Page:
Does My Child Need Braces?

child need braces

When the dentist or the orthodontist tells you that your child need braces, you might be reluctant to believe them. You can look at your child’s teeth and see that while they are not perfectly straight, they are straight enough. Are the results of braces really worth the long-term investment that braces are? How do you weigh the options, especially when most of your child’s friends are probably already wearing braces or are definitely going to get braces? When the orthodontist tells you that it is time for braces, especially for a long treatment, how do you know if you really need it or if they are just trying to sell you something?

Many parents will avoid getting braces for their children because they know that a lot of discomfort, time, and money go into braces. It’s difficult to gauge, right off the back, whether or not all of those things are going to be worth the end results.

First of all, rest assured that when Dr. Pale,  Dr. Gemmi, or Dr. Middleberg tells you that your child needs braces, it is because they do actually need braces. We would not recommend a treatment for your child that he or she does not actually need. That said, how can you really tell that your child is in need of braces?

1. Your child has difficulty cleaning their teeth.

Most parents think of braces as just a way to straighten the front teeth and give their child a more beautiful and more confident smile. And while improving the smile and providing your child with confidence is definitely one of the best results of braces, if your child is having difficult cleaning his teeth because they are crowded and crooked, you have a more serious problem than just a few teeth that are not exactly where they should be for pictures. If your child’s teeth are crooked and crowded, it is going to become more difficult for them to effectively brush that teeth. And this means that they are going to be more susceptible to cavities and, eventually, gum disease.

2. Your child avoids smiling, talking, or laughing.

As a child, I had very crooked teeth, including my two front teeth that were overlapped and which jutted forwards, in front of my other teeth. I had been teased about them almost since they came in and I was very self-conscious about how they made me look. I became so afraid of anyone seeing them that I refused to smile with my teeth. If you are starting to notice similar behavior in your child, getting braces in Center City, even just for the cosmetic improvement that they can provide, is still a good option. If your child is actively exempting himself from activities or situations because he does not want anyone to see his teeth, this can become a serious problem in the future.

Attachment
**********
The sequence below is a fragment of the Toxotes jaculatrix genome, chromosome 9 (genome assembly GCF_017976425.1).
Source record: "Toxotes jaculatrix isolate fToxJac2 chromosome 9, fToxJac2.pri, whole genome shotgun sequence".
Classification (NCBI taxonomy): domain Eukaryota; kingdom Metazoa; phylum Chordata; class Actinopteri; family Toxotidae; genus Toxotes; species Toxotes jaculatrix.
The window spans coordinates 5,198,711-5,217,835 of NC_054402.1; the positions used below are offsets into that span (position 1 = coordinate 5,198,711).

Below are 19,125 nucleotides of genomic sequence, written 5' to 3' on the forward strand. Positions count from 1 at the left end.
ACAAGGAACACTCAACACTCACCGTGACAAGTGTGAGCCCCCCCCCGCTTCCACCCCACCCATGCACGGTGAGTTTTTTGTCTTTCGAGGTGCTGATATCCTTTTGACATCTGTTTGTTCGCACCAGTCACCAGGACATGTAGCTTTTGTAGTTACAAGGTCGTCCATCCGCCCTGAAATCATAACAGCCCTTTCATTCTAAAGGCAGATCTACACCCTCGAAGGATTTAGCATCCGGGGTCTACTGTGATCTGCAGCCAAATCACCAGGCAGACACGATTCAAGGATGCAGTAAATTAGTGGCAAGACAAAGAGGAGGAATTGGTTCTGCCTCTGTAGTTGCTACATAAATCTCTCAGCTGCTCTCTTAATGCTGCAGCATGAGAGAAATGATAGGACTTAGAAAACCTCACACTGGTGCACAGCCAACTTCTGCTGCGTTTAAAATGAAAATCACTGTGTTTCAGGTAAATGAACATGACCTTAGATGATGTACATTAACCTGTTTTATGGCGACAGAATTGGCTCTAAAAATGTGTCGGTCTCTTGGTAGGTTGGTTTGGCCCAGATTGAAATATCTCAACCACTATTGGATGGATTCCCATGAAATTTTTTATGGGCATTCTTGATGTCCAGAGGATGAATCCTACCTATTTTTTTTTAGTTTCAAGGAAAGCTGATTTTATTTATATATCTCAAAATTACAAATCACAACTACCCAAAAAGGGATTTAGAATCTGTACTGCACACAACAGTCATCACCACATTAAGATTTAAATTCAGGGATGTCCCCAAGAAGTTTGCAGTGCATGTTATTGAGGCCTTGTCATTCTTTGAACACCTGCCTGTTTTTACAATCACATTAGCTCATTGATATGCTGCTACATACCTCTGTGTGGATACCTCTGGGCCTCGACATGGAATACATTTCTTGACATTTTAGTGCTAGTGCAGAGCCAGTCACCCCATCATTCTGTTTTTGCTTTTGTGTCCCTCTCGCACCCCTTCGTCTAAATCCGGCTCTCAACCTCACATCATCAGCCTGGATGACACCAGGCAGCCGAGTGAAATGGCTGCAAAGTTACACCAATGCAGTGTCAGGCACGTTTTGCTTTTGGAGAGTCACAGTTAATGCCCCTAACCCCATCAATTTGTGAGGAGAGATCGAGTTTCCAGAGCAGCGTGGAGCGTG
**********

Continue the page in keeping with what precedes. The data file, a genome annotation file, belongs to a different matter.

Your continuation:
3. Your child is having health issues related to their teeth.

The health of your mouth dictates the overall health of your body. If your mouth is healthy, you will have fewer problems with the rest of your body. Poor oral hygiene is tied to issues in the digestive tract, as well as issues with the heart and the immune system. Many younger people whose jaws do not properly align might see very real issues with how well their food is being chewed, which can actually cause very serious problems along the rest of the digestive tract. If your orthodontist mentions that the jaws are not aligned or that the teeth are not matching up well, this could create a situation in which it is difficult to properly chew food and in which it is difficult to keep your teeth clean, which could lead to health issues.

4. Your child is grinding his teeth.

This is something that happens the most often during sleep, but is also something that your child could be doing subconsciously while sitting in a stressful class. When the teeth do not align properly, as the jaw clenches, the teeth slide over one another, grinding and clacking against one another. While this might not be a problem when they are older, this is a very significant problem as they age, as their teeth will start to wear down and might even start to chip and break. Straightening the teeth and making sure they are properly aligned can actually prevent this from happening, preserving the integrity of the teeth. With very severe underbites or overbites, there is the risk of the teeth damaging not just each other, but the other tissues of the mouth, including the lips, the gums, the tongue, and the roof of the mouth. Having these issues repaired with braces is the ideal solution.

The truth is that braces are not as bad as they once were. Many parents will avoid getting braces for their children because they remember their own braces and how uncomfortable they were. Today, braces are much lighter, much sleeker, and much more effective.

In addition, there are also a number of options for patients who want straighter teeth but do not want anything to do with braces. Invisalign, for example, can correct many of the same issues as braces, and they are much less noticeable, take about the same amount of time, and usually cost about the same amount of money, too. If you’re not sure if braces are right for your child or you want to discuss alternatives to braces, make an appointment to talk to an orthodontist today!